Coagulation– coagulants are added to rapid settlement of fine particles present in water, settled particles removed by sedimentation and filtration. Coagulants used are aluminium sulphate (Al2(SO4)3) (alum), ferric sulphate (Fe2(SO4)3), and ferric chloride (FeCl3).
Flocculation– above chemical coagulants added in water creates bond between particle become larger aggregates means form floccs., and can easily remove by gravity settling.
Neutralisation– aim of this process is to maintain a pH range of 6-9 of water.
Objective of secondary treatment is to remove suspended solids and residual organics using biological and chemical processes. Following are the some of the examples of the secondary treatment:
Activated Sludge Process (ASP)– uses microorganisms to degrade organics and remove nutrients from wastewater, producing high quality effluent. Microorganisms feed on organic matter present in the wastewater.
Rotating Biological Contactor (RBC)– include disk rotation with approximately 40% area submerged in the wastewater. By absorbing oxygen from the air and pollutants from the wastewater, the pollutants are decomposed aerobically.
Trickling Filters (TF)– is an aerobic treatment that utilises microorganisms attached to a medium to remove organic matter from wastewater.
Disinfection or Tertiary Treatment
It is a final treatment provided for removal of pathogens and bacteria present in water which are responsible for the diseases in human beings. Disinfection includes chlorination, UV disinfection, RO(Reverse Osmosis), etc.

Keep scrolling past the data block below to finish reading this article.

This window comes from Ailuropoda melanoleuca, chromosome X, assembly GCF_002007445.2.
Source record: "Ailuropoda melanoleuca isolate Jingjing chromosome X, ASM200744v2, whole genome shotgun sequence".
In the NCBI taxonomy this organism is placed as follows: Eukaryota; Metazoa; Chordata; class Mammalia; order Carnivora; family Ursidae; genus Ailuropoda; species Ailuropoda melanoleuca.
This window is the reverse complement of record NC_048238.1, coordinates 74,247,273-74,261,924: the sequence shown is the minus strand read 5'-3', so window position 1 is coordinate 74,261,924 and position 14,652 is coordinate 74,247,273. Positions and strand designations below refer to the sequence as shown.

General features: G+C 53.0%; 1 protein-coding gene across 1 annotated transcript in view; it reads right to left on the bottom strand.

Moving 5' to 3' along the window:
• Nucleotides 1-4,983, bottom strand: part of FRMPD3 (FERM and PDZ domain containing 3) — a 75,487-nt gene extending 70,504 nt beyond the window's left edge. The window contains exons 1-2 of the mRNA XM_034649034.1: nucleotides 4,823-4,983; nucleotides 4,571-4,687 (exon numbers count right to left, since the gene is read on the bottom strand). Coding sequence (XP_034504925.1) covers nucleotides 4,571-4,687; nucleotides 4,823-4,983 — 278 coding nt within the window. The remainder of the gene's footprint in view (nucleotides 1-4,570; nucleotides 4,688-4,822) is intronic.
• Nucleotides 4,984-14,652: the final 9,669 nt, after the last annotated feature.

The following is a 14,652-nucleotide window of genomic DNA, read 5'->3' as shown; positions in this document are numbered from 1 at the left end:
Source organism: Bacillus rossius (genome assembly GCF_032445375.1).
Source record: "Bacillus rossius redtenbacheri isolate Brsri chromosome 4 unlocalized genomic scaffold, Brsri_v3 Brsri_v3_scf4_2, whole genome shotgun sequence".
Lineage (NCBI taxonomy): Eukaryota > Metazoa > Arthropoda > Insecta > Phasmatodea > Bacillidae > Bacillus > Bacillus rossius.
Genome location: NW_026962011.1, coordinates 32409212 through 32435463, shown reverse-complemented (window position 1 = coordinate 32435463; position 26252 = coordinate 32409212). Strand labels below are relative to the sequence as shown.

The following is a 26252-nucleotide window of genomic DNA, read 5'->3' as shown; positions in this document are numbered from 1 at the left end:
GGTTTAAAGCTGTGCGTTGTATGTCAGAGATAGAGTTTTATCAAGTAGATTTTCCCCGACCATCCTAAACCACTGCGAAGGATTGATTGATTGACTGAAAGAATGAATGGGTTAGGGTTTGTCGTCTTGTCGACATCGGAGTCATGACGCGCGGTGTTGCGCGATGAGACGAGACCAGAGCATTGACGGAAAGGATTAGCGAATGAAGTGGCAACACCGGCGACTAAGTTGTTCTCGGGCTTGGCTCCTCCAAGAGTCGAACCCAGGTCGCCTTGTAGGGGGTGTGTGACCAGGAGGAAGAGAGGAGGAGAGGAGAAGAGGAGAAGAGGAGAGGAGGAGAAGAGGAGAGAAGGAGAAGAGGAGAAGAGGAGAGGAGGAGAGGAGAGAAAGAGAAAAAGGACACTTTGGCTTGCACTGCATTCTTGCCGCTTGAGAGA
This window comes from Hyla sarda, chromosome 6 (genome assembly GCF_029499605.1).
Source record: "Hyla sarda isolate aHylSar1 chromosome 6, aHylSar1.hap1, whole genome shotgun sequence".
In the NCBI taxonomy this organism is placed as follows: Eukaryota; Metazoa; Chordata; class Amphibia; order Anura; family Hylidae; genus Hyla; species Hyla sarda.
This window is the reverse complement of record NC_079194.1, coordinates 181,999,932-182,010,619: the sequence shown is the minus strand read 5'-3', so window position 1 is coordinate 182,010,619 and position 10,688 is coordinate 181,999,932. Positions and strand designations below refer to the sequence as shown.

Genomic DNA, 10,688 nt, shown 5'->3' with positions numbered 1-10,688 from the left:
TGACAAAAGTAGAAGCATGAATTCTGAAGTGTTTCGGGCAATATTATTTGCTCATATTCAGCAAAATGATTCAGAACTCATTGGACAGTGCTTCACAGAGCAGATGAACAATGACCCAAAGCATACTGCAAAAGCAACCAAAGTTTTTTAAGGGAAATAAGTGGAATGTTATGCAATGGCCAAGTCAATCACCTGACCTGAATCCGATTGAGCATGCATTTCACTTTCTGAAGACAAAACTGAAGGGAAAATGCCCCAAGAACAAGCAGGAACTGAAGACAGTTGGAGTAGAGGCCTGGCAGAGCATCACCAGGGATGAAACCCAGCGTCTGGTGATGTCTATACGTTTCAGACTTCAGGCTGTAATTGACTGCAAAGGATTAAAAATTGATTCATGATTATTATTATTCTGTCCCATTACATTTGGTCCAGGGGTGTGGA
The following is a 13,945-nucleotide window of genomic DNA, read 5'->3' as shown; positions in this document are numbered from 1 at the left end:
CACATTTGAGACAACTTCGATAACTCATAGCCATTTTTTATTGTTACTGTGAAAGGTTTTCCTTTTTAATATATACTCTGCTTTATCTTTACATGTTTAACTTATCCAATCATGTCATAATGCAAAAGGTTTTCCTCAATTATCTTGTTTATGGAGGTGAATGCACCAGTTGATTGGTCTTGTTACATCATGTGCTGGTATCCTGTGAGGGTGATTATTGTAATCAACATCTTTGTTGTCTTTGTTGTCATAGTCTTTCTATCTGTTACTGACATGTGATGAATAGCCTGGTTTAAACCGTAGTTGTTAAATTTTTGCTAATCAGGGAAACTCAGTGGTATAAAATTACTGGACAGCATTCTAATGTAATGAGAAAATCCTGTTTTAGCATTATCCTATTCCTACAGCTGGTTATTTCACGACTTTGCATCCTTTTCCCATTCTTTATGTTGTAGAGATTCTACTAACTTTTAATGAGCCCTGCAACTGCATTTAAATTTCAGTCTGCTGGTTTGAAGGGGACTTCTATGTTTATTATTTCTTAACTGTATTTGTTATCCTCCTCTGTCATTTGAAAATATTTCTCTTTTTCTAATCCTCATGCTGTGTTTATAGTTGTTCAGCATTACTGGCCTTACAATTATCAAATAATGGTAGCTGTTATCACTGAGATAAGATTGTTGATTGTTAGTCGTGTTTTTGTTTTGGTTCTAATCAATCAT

Advantages of ETP
- Clean industrial wastewater and recycle it for further use
- Meet the standards for emission of pollutants set by government
- Preserve natural environment
- Reduce the usage of fresh water in industries purpose
- Reduce water expenditure on water acquisition
What is ETP sludge?
After the industrial process, there remains material that has no other work associated with the final product; the remaining material is seen as waste. This waste accumulates in sewage treatment plants. Industrial wastewater treatment plants produce solids that are also referred to as sludge. This can be generated from biological or physical-chemical processes. Sludge is the semi-solid slurry of waste that settles at the bottom of ETP, and that slurry is brought out of the system for treatment or disposal. That slurry from ETP is known as ETP sludge. Sludge exists in a solid or semi-solid state as a byproduct of wastewater treatment, sewage treatment, and water treatment. Sludge is produced as a by-product of the treatment of industrial wastewater or during sewage treatment. It contains organic and inorganic materials, plant nutrients, pathogens, and trace elements. Sludge is defined as a “semi-solid slurry that can be produced from an industrial process, from water treatment, wastewater treatment or sewage treatment”. Sludge can be settled by suspended particles from conventional drinking water treatment. Sludge categories in primary sludge and secondary sludge.
Primary Sludge– generated from sedimentation, chemical precipitation, or other primary processes.
Secondary Sludge– generate from biological treatment. It also includes any sludge that will accumulate if primary sludge undergoes additional industrial processes.
Sludge from different plants has widely different nutrient values. Sludge term is also sometimes used for solids separated from suspension in a liquid. In the activated sludge treatment process, return activated sludge is used to enhance the degradation process in the reactor.